“The most potent muse of all is our own inner child” - Stephen Nachmanovitch
I've never been one for new years resolutions, but I do I love a good year-in-review. Not because sharing highlights makes me feel like I’ve accomplished a lot, but because sifting through captured moments from the previous year always reminds me of the beauty in everyday life... even when things were as heartbreaking and challenging as they were in 2020.
Each year, I make an effort to capture as many moments as possible so I can remember and feel grateful for them before moving onto the next. And you know what? Year after year, I'm pleasantly reminded that all of life's moments—even the ones we think are mundane and small—are big if we allow them to be. We've been conditioned to believe that the best moments are big and bold and exciting. And that's just not true.
I've come to accept and appreciate that I'm no longer into chasing external accomplishments and hustling for recognition. Heck, I'm not even someone who really wants to set goals. All I know is there are things I would like to experience in this life, and I know I can make them happen. Time is an illusion, so they'll come when they're supposed to. Who am I to try and control or rush that?
Rather than writing a list of things I want to change or improve upon this year... there’s been a voice tugging at me to write a letter to my younger self. Not the type that tells me all the things I should or shouldn't do, because those things have already happened. But rather, a letter that reminds her of how much she’s loved, healed and evolved. A thank you to all the versions of me who helped me become who I am today—even when they were angry, messy or depressed.
Thanks for the caption, mama Deb.
Warning: The following mentions eating disorders, sex, and addiction.
I am learning to love all of the past versions of you—not just the ones that I consider to better than the others. We both know they’ve all served a purpose and lead you to the life you lead today. A life that you’re proud of, grateful for, and curious to live. Here are a few of my favourite ways we’ve grown together over the years…
We understand that beauty is subjective and diverse. We no longer look to what the media deems as beautiful. We realized that the presence of someone else’s beauty isn’t the absence of our own. We’ve embraced our natural self and no longer obsess about ways to alter our appearance in an attempt to be more attractive.
We have a healthy and loving relationship with our body and food. We no longer count calories, over-exercise or spend hours in the mirror focusing on what we want to change. Our mind isn't occupied by our looks 24/7. When we do exercise, it's because we enjoy the movement, endorphins, strength and taking care of our body.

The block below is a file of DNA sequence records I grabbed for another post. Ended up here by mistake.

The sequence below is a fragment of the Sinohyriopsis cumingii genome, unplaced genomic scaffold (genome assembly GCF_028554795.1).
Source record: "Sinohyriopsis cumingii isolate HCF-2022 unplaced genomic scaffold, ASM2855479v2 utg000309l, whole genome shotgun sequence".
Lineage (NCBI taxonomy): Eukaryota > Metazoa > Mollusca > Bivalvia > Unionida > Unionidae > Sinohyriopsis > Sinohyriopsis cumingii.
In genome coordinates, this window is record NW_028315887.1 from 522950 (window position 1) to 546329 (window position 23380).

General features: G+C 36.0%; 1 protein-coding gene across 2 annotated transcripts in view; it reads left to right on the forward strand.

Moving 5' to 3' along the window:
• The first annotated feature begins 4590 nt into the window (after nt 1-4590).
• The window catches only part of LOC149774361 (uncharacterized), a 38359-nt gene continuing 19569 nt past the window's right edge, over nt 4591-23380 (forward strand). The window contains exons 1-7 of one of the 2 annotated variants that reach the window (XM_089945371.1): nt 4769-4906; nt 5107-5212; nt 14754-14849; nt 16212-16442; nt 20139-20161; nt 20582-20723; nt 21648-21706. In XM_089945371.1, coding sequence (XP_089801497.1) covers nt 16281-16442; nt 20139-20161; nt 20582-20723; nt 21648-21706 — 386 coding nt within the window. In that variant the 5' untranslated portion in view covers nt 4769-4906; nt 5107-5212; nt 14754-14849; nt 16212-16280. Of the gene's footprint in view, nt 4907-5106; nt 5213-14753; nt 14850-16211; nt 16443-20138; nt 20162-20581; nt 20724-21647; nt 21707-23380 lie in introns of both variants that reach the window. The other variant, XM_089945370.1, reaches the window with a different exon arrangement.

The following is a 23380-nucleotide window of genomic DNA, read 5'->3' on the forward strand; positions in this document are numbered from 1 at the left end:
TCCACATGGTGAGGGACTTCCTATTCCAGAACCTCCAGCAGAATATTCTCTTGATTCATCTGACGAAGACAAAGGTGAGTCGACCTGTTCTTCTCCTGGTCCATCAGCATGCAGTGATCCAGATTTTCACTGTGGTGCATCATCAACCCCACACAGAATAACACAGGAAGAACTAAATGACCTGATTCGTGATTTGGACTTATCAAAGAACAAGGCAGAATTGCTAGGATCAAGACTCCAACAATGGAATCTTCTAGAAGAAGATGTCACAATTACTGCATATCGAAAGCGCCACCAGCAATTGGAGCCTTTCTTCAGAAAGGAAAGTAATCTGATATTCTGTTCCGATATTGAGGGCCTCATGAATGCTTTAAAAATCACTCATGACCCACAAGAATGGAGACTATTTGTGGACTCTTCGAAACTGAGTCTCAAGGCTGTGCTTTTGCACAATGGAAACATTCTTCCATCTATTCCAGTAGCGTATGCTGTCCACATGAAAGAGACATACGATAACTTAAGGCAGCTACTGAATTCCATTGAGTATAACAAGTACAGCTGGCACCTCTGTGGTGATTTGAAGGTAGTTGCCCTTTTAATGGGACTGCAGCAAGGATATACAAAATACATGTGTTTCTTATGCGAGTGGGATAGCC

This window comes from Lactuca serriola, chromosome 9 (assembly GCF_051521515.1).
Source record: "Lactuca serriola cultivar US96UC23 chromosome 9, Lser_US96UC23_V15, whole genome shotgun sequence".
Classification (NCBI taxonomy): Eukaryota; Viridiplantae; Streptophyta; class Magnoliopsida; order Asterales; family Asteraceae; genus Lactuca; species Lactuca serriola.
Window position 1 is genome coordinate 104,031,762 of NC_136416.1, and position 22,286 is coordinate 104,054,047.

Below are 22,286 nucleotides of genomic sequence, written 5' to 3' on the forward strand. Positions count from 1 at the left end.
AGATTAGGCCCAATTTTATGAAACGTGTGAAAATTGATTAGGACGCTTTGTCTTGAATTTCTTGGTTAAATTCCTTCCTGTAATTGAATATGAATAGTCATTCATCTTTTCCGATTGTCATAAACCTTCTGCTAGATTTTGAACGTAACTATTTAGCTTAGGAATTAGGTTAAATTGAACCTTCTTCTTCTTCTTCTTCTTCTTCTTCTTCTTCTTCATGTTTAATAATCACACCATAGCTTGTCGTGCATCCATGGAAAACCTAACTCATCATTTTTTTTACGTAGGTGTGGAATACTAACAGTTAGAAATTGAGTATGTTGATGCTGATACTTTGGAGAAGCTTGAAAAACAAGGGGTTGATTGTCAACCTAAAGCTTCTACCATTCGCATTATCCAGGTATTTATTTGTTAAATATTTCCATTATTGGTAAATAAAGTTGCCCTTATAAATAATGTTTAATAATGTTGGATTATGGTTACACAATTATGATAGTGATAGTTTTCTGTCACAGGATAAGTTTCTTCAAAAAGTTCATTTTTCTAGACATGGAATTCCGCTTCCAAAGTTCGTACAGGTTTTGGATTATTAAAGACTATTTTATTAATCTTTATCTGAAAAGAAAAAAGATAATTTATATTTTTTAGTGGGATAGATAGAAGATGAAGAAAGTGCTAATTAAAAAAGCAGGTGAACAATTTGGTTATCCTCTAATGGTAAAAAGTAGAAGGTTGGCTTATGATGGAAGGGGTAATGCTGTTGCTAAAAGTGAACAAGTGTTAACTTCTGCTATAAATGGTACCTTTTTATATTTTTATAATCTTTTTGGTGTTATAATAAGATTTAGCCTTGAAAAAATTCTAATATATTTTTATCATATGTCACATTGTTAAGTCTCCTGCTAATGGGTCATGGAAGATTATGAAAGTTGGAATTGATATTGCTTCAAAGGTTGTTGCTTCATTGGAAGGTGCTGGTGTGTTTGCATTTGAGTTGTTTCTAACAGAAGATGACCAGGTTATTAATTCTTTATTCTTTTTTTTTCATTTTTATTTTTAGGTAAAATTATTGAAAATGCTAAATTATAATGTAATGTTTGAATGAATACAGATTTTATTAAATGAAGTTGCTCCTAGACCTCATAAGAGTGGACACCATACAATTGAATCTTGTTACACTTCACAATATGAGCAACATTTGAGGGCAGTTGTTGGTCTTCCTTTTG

We value our own opinion above others’ opinions of us. We aren’t embarrassed about our likes and dislikes anymore, which means we no longer compromise our values just to “fit in” and we no longer try to be like someone else.
We don't buy or hoard excessive amounts of clothing to feel validated and secure. We know that our worth comes from who we are, not what we do or what we have. We're working on the scarcity mindset.
We have the humility to own our mistakes, learn from them, and to not be embarrassed by them. This has translated into more honest friendships and relationships—no more games, lies, or drama. We trust more.
We have high emotional intelligence and are actively transforming the habits + behaviours that aren’t serving us. We no longer create chaos out of nowhere because it’s what we were used to.
We understand addiction and mental health on a deeper level. We know that what we experienced throughout high school is called High Functioning Anxiety and have learned healthy coping mechanisms to manage it. We can make sense of why things happened in our childhood and are not to blame. We no longer use alcohol to be fun and outgoing, speak our truth, or hide from our feelings.
We don’t hide or downplay our needs because of what a man or a magazine says. We are comfortable enough in our skin to ask for what we want and no longer feel the need to fit unrealistic sex and beauty standards. Goodbye razor burn!
We have a healthy relationship with mom and dad. We know the importance of boundaries and communication.
We've built a beautiful life with someone who loves, appreciates and respects us the way we deserve and have always longed for. Not because we chased it, but because we stopped looking, we loved ourselves enough to ask for it and we work at it every single day.
I thought that would be all, but as I was sorting through the pictures of my childhood... I noticed a few things I'm so happy that haven't changed...
Our love for the colours pink and blue, especially at the same time — now these are our main business colours.
Our obsession with kitty cats — now we have three of our own.
Our connection to stuffed animals — they still bring a warm sense of safety and help us fall asleep at night.
Our need for a dramatic haircut every other year — our hair is currently short, again.
Our self expression through writing, dance and style —all still a very big part of our life and we even make money doing them!
I don't think New Year's Resolutions are a bad thing—but I do think they're overrated and exist to get us to spend more money trying to improve ourselves. Most resolutions tend to fail because we think of the goal rather than HOW we’re going to achieve the goal. Think about the steps you’ll need to take, what you’ll do when you “fall off the wagon” and what you’ll do once you reach said goal. It’s not just about the goal, it’s about the process to get there.
Don't forget to enjoy living your life on the way to achieving your goals.
If this resonates with you, I encourage you to do the same. You get to define your life. Who says you have to do it the same as everyone else?